From Publishers Weekly
In the reactionary wake of 1970s punk rock came postpunk, a more complex, fragmented brand of music characterized by stark recordings, synthesizers and often cold, affected vocals. Postpunk stands as "a fair match for the Sixties," argues Reynolds, both in terms of the amount of great music created as well as the music's connection to the "social and political turbulence" of its era (the early 1980s). Seeking to address a gap in music and pop culture history, Reynolds (Generation Ecstasy
) has penned an ambitious, cerebral effort to establish a high place in rock history for bands such as Joy Division, Devo, Talking Heads, Mission of Burma and, of course, Public Image Limited (PiL), fronted by former Sex Pistols singer John Lydon (Johnny Rotten). Reynolds, an energetic writer, especially captures the postpunk ethic in telling the story of PiL's short journey from record company darlings to utter oblivion. Unfortunately, by the time he gets to bands like Human League and Frankie Goes to Hollywood, his passion is undermined by his subject. Reynolds succeeds in depicting the icons and the richness of an era that clearly manifests itself as a primary influence among a new generation of musicians. (Mar.)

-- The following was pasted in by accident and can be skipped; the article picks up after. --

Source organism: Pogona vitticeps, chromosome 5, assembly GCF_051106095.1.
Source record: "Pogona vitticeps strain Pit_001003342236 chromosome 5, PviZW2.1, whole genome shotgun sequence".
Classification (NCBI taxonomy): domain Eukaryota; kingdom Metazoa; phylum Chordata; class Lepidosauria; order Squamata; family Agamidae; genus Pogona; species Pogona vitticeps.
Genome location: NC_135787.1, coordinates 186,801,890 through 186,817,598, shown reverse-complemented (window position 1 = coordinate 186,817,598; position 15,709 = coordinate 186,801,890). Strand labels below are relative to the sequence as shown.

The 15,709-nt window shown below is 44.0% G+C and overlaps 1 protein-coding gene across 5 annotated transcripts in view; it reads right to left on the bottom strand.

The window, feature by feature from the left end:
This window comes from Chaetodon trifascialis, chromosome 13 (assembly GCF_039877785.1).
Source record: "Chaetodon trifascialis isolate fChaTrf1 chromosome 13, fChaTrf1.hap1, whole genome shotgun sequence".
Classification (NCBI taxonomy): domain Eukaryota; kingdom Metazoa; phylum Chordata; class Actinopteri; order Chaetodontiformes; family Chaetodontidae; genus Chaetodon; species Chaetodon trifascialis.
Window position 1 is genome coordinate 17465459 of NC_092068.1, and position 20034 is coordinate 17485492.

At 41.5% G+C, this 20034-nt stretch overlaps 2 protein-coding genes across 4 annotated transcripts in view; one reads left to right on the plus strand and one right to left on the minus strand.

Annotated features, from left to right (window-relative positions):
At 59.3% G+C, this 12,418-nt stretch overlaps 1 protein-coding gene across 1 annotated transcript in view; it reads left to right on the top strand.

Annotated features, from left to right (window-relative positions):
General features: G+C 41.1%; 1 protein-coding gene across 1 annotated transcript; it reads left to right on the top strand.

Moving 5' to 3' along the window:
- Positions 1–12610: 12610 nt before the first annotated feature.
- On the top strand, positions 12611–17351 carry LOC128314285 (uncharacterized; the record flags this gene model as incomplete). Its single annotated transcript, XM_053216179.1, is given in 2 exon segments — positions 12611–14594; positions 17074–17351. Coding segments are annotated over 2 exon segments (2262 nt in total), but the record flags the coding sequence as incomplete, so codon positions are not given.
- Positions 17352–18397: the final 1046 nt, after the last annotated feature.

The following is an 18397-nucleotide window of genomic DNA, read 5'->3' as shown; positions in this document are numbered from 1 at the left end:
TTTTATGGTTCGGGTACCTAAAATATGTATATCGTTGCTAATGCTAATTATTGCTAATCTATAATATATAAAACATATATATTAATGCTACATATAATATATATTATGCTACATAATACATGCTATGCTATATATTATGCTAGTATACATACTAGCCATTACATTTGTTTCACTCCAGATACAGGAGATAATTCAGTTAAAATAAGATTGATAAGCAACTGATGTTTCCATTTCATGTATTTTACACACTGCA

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"Shed[s] dazzling light on a neglected era of music. The definitive word on the subject." —The Times, London
"Anyone who claims to have read five better books about pop is mad, or a liar." —The Guardian, London